You must be flexible and accommodate potential buyers, even if it isn't convenient for you. Therefore, your home should always be neat and tidy and ready for a showing at the spur of the moment. First impressions are important. In addition, Realtors never know when an offer will come in, so you must ensure that if you are on holidays to provide a phone number that you can be reached at all times. Russell says he once had a client who never told him he was on a cruise and thus lost the sale.

Selling a home is an important undertaking and not to be taken lightly as doing so could cost you many thousands of dollars. But follow Scott Russell's advice and you stand the best chance of making it through the process without a glitch.

Courtesy of rew.ca

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MLS resale prices may have seen record highs for the past five months, but the new home price index in the Vancouver Census Metropolitan Area (CMA) was 1.2 per cent lower in September than the same month in 2013, according to data released November 13 by Statistics Canada.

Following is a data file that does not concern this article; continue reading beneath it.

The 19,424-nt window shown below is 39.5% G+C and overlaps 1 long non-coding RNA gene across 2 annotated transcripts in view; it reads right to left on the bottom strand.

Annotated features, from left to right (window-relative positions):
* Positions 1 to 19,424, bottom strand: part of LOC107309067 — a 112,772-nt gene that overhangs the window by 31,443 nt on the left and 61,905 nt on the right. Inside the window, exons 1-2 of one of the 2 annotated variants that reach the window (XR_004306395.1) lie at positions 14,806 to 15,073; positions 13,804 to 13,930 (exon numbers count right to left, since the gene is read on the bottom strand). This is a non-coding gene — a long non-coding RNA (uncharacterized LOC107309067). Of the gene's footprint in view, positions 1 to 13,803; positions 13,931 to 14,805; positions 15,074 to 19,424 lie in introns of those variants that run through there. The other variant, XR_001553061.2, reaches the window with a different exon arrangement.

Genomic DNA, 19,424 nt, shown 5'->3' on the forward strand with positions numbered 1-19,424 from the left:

The Vancouver index figure was unchanged compared with August 2014, but the year-over-year drop was the third largest of all the CMAs surveyed, after Charlottetown (-1.8 per cent) and Victoria (-1.7 per cent). These results follow a similar trend of the last few months.

Across BC, the new home price index also fell, dropping 1.3 per cent year over year.

In Vancouver, Victoria and BC, the declines were due to a decrease in house-only prices, which fell 1.8 per cent, 2.2 per cent and 1.9 per cent respectively, while the price of land remained flat.